James Shepherd Pike

James Shepherd Pike (September 8, 1811 November 29, 1882) was an American journalist and a historian of South Carolina during the Reconstruction Era

. . . James Shepherd Pike . . .

Pike was born in Calais, Maine and was a journalist in the United States during the mid 19th century. From 1850-1860 he was the chief Washington correspondent and associate editor of the New York Tribune. The Tribune was the chief source of news and commentary for many Republican newspapers across the country. Republican editors reprinted his dispatches prior to the outbreak of the American Civil War. In 1854 he led the fight against the Kansas-Nebraska Act, calling for the formation of a new political entity to oppose it. Pike wrote that a “solid phalanx of aggression rears its black head everywhere south of Mason and Dixon’s line, banded for the propagation of Slavery all over the continent.”[1] His reports were, “widely quoted, bitterly attacked or enthusiastically praised; they exerted a profound influence upon public opinion and gave to their author national prominence, first as an uncompromising anti-slavery Whig, and later as an ardent Republican.”[2]

President Abraham Lincoln appointed Pike to be minister to the Netherlands, where he fought Confederate diplomatic efforts and promoted the Union war aims from 1861 to 1866.[3] On returning to Washington in 1866, Pike resumed writing for the New York Tribune and also wrote editorials for the New York Sun.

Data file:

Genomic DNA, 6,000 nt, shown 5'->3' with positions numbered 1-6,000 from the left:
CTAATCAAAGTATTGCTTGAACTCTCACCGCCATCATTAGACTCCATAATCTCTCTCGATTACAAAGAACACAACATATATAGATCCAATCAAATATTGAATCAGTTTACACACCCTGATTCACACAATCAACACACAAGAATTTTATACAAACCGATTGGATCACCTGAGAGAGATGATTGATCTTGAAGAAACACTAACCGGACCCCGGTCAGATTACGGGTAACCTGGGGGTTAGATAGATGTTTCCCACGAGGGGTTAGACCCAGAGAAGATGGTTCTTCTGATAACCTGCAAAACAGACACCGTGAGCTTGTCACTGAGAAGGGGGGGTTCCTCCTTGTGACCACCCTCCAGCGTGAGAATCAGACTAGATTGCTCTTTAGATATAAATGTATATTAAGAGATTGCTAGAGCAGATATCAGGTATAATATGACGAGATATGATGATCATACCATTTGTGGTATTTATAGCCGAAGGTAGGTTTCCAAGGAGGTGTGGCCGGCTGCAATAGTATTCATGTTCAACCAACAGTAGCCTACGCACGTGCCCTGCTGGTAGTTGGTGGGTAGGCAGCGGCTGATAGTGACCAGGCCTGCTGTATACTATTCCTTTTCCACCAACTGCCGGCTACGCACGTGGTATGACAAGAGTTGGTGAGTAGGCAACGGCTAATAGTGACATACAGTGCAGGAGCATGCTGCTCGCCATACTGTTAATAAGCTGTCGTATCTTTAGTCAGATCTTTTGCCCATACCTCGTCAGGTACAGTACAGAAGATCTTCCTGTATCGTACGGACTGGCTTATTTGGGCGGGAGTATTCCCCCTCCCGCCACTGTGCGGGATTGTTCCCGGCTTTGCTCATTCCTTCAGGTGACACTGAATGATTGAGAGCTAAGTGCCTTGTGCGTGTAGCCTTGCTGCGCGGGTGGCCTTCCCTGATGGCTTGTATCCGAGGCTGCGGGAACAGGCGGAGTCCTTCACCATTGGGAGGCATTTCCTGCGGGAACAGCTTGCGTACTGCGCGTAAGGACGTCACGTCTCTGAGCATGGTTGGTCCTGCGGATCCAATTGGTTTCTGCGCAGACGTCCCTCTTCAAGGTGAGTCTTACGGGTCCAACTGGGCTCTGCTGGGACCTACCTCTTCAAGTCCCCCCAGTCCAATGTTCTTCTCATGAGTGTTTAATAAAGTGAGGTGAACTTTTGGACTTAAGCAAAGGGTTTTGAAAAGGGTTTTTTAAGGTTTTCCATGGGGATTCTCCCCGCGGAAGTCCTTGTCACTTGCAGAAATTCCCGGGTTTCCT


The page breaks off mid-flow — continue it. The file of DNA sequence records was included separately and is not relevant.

Pike was an outspoken Radical Republican, standing with Thaddeus Stevens and Charles Sumner and opposing President Andrew Johnson. Long before black suffrage became a major issue Pike had come to believe that the freed slaves must be given the vote. Pike in 1866-67 strongly supported Black suffrage and the disqualification of most ex-Confederates from holding office.[4]

Pike did not admire Ulysses S. Grant as a politician, and drifted away from the Republican party. By 1872 Pike was disenchanted with Black suffrage and the corruption and failures of Reconstruction. He argued the federal government should withdraw its soldiers from the Southern states.[5] He was a strong supporter of the Liberal Republican movement that in 1872 opposed President Ulysses Grant, denouncing the corruption of his administration.[6] Pike’s boss, New York Tribune editor Horace Greeley, was the Liberal Republican nominee in 1872. Greeley lost to Grant by a landslide, then died. The new editor of the TribuneWhitelaw Reid sent Pike to South Carolina to study the conditions in the deep South under Reconstruction.[7]

. . . James Shepherd Pike . . .

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. . . James Shepherd Pike . . .